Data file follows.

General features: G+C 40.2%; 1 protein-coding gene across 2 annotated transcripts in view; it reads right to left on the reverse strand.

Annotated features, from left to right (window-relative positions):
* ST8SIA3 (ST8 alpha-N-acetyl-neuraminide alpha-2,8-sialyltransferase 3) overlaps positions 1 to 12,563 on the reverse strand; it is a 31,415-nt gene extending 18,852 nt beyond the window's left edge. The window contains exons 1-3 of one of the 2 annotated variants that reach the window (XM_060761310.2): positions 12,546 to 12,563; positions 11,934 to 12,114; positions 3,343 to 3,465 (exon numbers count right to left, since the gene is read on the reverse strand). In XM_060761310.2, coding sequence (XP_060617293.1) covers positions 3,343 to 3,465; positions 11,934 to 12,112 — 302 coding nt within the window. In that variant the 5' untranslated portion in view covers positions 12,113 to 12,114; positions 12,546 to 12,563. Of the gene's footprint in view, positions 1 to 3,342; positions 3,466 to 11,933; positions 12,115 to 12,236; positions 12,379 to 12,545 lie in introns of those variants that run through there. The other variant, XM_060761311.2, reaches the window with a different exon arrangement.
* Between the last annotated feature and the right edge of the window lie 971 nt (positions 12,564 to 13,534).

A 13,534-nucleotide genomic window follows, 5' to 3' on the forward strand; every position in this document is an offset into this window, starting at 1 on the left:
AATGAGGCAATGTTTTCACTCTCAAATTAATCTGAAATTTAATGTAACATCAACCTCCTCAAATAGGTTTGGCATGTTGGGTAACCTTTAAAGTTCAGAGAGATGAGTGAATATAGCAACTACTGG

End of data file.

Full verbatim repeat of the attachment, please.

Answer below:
General features: G+C 40.2%; 1 protein-coding gene across 2 annotated transcripts in view; it reads right to left on the reverse strand.

Annotated features, from left to right (window-relative positions):
* ST8SIA3 (ST8 alpha-N-acetyl-neuraminide alpha-2,8-sialyltransferase 3) overlaps positions 1 to 12,563 on the reverse strand; it is a 31,415-nt gene extending 18,852 nt beyond the window's left edge. The window contains exons 1-3 of one of the 2 annotated variants that reach the window (XM_060761310.2): positions 12,546 to 12,563; positions 11,934 to 12,114; positions 3,343 to 3,465 (exon numbers count right to left, since the gene is read on the reverse strand). In XM_060761310.2, coding sequence (XP_060617293.1) covers positions 3,343 to 3,465; positions 11,934 to 12,112 — 302 coding nt within the window. In that variant the 5' untranslated portion in view covers positions 12,113 to 12,114; positions 12,546 to 12,563. Of the gene's footprint in view, positions 1 to 3,342; positions 3,466 to 11,933; positions 12,115 to 12,236; positions 12,379 to 12,545 lie in introns of those variants that run through there. The other variant, XM_060761311.2, reaches the window with a different exon arrangement.
* Between the last annotated feature and the right edge of the window lie 971 nt (positions 12,564 to 13,534).

A 13,534-nucleotide genomic window follows, 5' to 3' on the forward strand; every position in this document is an offset into this window, starting at 1 on the left:
AATGAGGCAATGTTTTCACTCTCAAATTAATCTGAAATTTAATGTAACATCAACCTCCTCAAATAGGTTTGGCATGTTGGGTAACCTTTAAAGTTCAGAGAGATGAGTGAATATAGCAACTACTGG